Normal distributions were fit to each of the Studied1X, Unstudied Preexisting, and Novel echo intensities as seen in Fig. 3a, from which d' was calculated between Studied1X and Unstudied Preexisting in order to mimic the recognition without recall effect of Cleary (2004). We performed an ROC analysis in which discriminability was determined at varying echo intensity thresholds, which is akin to using different confidence ratings in recognition memory research (see Fig. 3b). For further metrics, an echo intensity threshold was found that maximizes the geometric mean of sensitivity (the proportion of “old” probes correctly classified) and specificity (the proportion of “new” probes correctly classified). We computed the hit and false alarm rates using this threshold then used these to compute d'.

Fig. 3
figure 3

Echo intensity values (a) and ROC analysis (b) for Simulation 1a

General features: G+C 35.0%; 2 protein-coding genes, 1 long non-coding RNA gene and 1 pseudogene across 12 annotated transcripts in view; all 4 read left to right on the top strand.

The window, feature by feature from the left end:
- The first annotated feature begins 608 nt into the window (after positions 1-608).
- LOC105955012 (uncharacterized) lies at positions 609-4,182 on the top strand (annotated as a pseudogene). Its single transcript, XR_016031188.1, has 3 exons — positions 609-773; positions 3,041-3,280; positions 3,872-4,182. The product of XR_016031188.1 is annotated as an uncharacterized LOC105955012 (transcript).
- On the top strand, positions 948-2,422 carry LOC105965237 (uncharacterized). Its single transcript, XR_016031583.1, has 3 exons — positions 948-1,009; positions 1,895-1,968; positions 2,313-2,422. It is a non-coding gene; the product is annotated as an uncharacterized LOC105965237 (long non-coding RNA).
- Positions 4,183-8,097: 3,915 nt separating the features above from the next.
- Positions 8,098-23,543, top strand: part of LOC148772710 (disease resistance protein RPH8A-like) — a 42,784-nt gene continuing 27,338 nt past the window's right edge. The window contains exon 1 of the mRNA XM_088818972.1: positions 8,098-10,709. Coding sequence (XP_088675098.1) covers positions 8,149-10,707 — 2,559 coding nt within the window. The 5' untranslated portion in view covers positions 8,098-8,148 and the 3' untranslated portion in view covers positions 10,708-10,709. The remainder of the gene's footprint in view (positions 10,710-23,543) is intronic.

Our first simulation demonstrates that with this approach, the “old” and “new” distributions are discriminable based on the average familiarity signal difference between them, and the pattern simulates that shown by Cleary (2004). Just focusing for now on the Studied1X and the Unstudied Preexisting conditions shown in Fig. 3a, the distribution for the Studied1X traces has shifted slightly over to the right, leading to a d' value of .15 and an area under the curve (AUC) value of .54 from the model’s yes–no responses. The overall pattern strongly resembles that reported in Cleary (2004), where the d' values for recognition without recall ranged from .10 (for semantic feature overlap) to .28 (for combined orthographic and phonological feature overlap); also, the ROC patterns look remarkably similar between Fig. 3b and in Cleary (2004), and the variances appear to be roughly equal as in Cleary (2004), where the z-ROC slopes approximated 1.0 (indicating equal variances).